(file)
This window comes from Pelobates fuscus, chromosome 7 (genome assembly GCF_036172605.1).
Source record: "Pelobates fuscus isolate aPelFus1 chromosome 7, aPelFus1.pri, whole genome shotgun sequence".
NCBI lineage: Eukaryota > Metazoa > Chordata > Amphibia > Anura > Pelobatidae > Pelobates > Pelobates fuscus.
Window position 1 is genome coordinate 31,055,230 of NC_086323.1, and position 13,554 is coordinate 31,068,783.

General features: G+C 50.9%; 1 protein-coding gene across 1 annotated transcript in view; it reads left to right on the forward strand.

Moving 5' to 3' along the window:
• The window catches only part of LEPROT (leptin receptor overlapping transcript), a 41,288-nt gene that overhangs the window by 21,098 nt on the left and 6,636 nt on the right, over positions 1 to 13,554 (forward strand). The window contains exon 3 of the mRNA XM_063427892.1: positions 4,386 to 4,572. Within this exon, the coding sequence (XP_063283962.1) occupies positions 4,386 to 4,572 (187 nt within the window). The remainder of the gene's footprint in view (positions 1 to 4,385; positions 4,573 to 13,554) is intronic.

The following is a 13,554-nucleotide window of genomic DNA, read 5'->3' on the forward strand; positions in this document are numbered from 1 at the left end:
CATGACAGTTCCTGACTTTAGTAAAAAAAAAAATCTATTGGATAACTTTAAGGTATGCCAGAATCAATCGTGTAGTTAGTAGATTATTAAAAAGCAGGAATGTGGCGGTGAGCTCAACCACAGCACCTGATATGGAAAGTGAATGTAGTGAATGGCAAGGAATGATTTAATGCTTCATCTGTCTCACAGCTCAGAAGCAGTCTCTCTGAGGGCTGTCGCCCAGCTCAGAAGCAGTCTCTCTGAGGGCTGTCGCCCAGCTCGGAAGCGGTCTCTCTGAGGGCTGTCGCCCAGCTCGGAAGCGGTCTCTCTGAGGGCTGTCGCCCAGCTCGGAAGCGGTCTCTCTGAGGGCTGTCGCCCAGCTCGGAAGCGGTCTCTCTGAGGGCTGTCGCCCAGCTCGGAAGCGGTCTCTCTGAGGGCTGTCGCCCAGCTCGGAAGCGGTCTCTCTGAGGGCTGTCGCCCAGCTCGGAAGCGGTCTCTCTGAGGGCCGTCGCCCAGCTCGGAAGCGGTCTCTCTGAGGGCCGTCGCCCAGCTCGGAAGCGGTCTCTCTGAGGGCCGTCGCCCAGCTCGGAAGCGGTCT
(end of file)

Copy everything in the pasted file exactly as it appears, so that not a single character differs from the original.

This window comes from Pelobates fuscus, chromosome 7 (genome assembly GCF_036172605.1).
Source record: "Pelobates fuscus isolate aPelFus1 chromosome 7, aPelFus1.pri, whole genome shotgun sequence".
NCBI lineage: Eukaryota > Metazoa > Chordata > Amphibia > Anura > Pelobatidae > Pelobates > Pelobates fuscus.
Window position 1 is genome coordinate 31,055,230 of NC_086323.1, and position 13,554 is coordinate 31,068,783.

General features: G+C 50.9%; 1 protein-coding gene across 1 annotated transcript in view; it reads left to right on the forward strand.

Moving 5' to 3' along the window:
• The window catches only part of LEPROT (leptin receptor overlapping transcript), a 41,288-nt gene that overhangs the window by 21,098 nt on the left and 6,636 nt on the right, over positions 1 to 13,554 (forward strand). The window contains exon 3 of the mRNA XM_063427892.1: positions 4,386 to 4,572. Within this exon, the coding sequence (XP_063283962.1) occupies positions 4,386 to 4,572 (187 nt within the window). The remainder of the gene's footprint in view (positions 1 to 4,385; positions 4,573 to 13,554) is intronic.

The following is a 13,554-nucleotide window of genomic DNA, read 5'->3' on the forward strand; positions in this document are numbered from 1 at the left end:
CATGACAGTTCCTGACTTTAGTAAAAAAAAAAATCTATTGGATAACTTTAAGGTATGCCAGAATCAATCGTGTAGTTAGTAGATTATTAAAAAGCAGGAATGTGGCGGTGAGCTCAACCACAGCACCTGATATGGAAAGTGAATGTAGTGAATGGCAAGGAATGATTTAATGCTTCATCTGTCTCACAGCTCAGAAGCAGTCTCTCTGAGGGCTGTCGCCCAGCTCAGAAGCAGTCTCTCTGAGGGCTGTCGCCCAGCTCGGAAGCGGTCTCTCTGAGGGCTGTCGCCCAGCTCGGAAGCGGTCTCTCTGAGGGCTGTCGCCCAGCTCGGAAGCGGTCTCTCTGAGGGCTGTCGCCCAGCTCGGAAGCGGTCTCTCTGAGGGCTGTCGCCCAGCTCGGAAGCGGTCTCTCTGAGGGCTGTCGCCCAGCTCGGAAGCGGTCTCTCTGAGGGCTGTCGCCCAGCTCGGAAGCGGTCTCTCTGAGGGCCGTCGCCCAGCTCGGAAGCGGTCTCTCTGAGGGCCGTCGCCCAGCTCGGAAGCGGTCTCTCTGAGGGCCGTCGCCCAGCTCGGAAGCGGTCT